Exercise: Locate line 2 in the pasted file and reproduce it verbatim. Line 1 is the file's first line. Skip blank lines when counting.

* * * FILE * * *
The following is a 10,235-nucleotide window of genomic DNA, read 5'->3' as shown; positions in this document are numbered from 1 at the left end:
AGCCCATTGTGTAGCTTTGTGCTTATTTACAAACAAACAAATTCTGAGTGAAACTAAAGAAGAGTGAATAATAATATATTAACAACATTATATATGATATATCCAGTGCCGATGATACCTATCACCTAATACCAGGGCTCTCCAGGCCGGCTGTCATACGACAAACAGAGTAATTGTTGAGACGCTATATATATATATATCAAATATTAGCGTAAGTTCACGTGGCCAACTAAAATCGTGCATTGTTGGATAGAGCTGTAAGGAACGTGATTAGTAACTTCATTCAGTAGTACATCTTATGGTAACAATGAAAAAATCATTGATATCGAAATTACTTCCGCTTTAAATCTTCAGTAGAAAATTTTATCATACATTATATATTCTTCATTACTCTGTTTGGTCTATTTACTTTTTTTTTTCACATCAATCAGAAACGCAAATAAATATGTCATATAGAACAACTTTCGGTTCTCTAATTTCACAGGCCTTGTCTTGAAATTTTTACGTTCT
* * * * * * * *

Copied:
AGCCCATTGTGTAGCTTTGTGCTTATTTACAAACAAACAAATTCTGAGTGAAACTAAAGAAGAGTGAATAATAATATATTAACAACATTATATATGATATATCCAGTGCCGATGATACCTATCACCTAATACCAGGGCTCTCCAGGCCGGCTGTCATACGACAAACAGAGTAATTGTTGAGACGCTATATATATATATATCAAATATTAGCGTAAGTTCACGTGGCCAACTAAAATCGTGCATTGTTGGATAGAGCTGTAAGGAACGTGATTAGTAACTTCATTCAGTAGTACATCTTATGGTAACAATGAAAAAATCATTGATATCGAAATTACTTCCGCTTTAAATCTTCAGTAGAAAATTTTATCATACATTATATATTCTTCATTACTCTGTTTGGTCTATTTACTTTTTTTTTTCACATCAATCAGAAACGCAAATAAATATGTCATATAGAACAACTTTCGGTTCTCTAATTTCACAGGCCTTGTCTTGAAATTTTTACGTTCT